Elective options

Study for the Diploma in Journalism is based on a core and options model.

The following specialist elective units are available to study: public affairs; shorthand (double unit); media law court reporting; sports journalism; videojournalism for online; business of magazines; production journalism; broadcast journalism (double unit); PR and communications for journalists (double unit); and business and finance journalism.

The elective options are designed to allow learners’ choice and to build the diploma qualification that will help you further your career in journalism. You will complete at least three units as well as the mandatory units to gain the Diploma in Journalism.

Broadcast journalism

This double module covers the additional skills required to operate effectively as a broadcast journalist in television and radio. Trainees will learn how to research, write and produce high-quality reports for radio and television. It will also instil a degree of familiarity with the technology, techniques, language and regulation of broadcast journalism and teach some practical skills. It should reflect the best current practice in broadcast newsrooms in the UK.

The aim of the broadcast journalism assessment is to ensure trainee broadcast journalists:

  • can research and write clear, accurate, compliant and engaging stories for radio and television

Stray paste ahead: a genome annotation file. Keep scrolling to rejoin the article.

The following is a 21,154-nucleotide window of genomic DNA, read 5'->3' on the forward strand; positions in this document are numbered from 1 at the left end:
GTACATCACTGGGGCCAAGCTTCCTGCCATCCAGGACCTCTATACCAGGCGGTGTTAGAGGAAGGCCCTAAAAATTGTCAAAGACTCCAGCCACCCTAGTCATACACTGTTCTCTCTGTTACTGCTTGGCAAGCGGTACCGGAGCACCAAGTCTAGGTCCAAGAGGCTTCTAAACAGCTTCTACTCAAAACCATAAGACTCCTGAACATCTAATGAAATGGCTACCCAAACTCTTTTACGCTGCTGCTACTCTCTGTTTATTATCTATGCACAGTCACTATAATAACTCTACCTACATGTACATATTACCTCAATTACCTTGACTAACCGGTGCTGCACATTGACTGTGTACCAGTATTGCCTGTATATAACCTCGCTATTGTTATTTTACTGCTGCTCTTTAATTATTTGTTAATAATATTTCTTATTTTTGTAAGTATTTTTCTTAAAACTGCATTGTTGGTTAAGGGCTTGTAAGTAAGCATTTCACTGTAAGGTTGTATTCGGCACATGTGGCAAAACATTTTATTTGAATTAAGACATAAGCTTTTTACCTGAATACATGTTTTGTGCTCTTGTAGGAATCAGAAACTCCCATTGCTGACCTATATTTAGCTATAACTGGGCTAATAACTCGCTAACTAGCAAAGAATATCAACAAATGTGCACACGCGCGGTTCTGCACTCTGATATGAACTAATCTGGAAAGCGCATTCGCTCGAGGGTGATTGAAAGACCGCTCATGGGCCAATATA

• understand the techniques of interviewing for broadcast and can conduct a simple broadcast interview themselves
  • can demonstrate familiarity with the basic techniques and technology of broadcast newsgathering, including the sourcing of material
  • have an awareness of the basic set-up of radio and television news studios and can operate simple radio and television equipment
  • can show a good working knowledge of the key principles of broadcast regulation as laid out in the Ofcom Broadcasting Code

are familiar with the language and terminology of a broadcast newsroom In writing, good grammar, spelling and punctuation are expected

Work will be legally sound and comply with broadcast regulation. The programme of study covers: writing for broadcast; voice training; interviewing; newsgathering and digital media; broadcast production techniques including editing and graphics; broadcast regulation; the language and terminology of broadcasting; and how news is consumed.

Candidates are required to submit one piece of coursework, take two practical, timed tests and sit a one-hour broadcast regulation exam.

Business and finance journalism

The business and finance option takes the principles of general news reporting covered in the reporting syllabus and applies them to the full range of business and finance reporting. It ensures candidates can produce the different types of story for all platforms required from each part of the business and finance news discipline.